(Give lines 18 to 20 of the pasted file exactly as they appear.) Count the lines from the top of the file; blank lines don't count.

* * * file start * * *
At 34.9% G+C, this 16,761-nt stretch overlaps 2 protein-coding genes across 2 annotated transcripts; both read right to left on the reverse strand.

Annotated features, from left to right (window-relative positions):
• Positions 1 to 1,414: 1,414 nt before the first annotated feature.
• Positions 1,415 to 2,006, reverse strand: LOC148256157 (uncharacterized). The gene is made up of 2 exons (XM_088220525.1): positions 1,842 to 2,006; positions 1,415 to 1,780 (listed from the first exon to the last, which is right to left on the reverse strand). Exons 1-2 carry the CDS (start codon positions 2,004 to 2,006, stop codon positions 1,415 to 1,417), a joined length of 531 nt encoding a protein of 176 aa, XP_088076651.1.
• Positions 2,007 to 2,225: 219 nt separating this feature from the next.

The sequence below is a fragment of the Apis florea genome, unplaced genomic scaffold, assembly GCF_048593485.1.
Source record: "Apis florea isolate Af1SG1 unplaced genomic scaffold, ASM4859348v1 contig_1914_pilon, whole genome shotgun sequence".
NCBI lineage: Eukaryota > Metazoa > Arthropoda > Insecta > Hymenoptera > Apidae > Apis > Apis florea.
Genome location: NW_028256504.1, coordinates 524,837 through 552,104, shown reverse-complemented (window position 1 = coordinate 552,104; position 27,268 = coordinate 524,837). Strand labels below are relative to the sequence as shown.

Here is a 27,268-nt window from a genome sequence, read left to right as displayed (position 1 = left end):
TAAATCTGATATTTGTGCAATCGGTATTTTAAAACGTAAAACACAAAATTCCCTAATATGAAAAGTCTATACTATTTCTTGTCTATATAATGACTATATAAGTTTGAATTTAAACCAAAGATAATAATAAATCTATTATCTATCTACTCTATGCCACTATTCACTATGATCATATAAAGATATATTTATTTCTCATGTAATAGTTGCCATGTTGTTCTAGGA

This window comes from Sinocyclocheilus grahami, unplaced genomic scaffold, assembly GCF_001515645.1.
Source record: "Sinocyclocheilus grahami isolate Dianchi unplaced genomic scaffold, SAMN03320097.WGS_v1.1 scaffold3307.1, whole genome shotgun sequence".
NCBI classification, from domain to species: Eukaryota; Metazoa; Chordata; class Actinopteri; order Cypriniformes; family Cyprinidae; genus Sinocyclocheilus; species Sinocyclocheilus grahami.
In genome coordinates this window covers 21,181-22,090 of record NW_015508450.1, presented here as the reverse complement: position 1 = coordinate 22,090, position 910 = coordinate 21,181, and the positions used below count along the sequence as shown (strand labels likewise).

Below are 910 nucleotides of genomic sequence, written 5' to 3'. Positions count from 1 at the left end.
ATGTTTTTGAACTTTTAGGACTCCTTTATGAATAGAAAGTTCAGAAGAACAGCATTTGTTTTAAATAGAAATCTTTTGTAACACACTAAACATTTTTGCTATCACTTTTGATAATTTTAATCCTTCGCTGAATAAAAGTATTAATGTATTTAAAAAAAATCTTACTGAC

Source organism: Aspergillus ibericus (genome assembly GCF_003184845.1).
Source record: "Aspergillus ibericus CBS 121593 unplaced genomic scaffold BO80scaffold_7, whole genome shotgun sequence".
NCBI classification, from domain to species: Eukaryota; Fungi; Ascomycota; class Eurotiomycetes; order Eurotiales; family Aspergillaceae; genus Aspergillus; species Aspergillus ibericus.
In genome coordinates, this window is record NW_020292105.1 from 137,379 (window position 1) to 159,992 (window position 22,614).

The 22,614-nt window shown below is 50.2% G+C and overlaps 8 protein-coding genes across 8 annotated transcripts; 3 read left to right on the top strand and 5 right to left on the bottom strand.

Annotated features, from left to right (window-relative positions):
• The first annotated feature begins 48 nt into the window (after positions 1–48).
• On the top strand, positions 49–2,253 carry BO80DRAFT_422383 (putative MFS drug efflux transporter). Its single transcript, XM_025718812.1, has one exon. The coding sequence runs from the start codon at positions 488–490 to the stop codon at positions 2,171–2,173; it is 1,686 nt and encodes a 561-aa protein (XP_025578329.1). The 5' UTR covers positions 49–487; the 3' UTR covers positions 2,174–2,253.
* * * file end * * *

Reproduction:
Source organism: Aspergillus ibericus (genome assembly GCF_003184845.1).
Source record: "Aspergillus ibericus CBS 121593 unplaced genomic scaffold BO80scaffold_7, whole genome shotgun sequence".
NCBI classification, from domain to species: Eukaryota; Fungi; Ascomycota; class Eurotiomycetes; order Eurotiales; family Aspergillaceae; genus Aspergillus; species Aspergillus ibericus.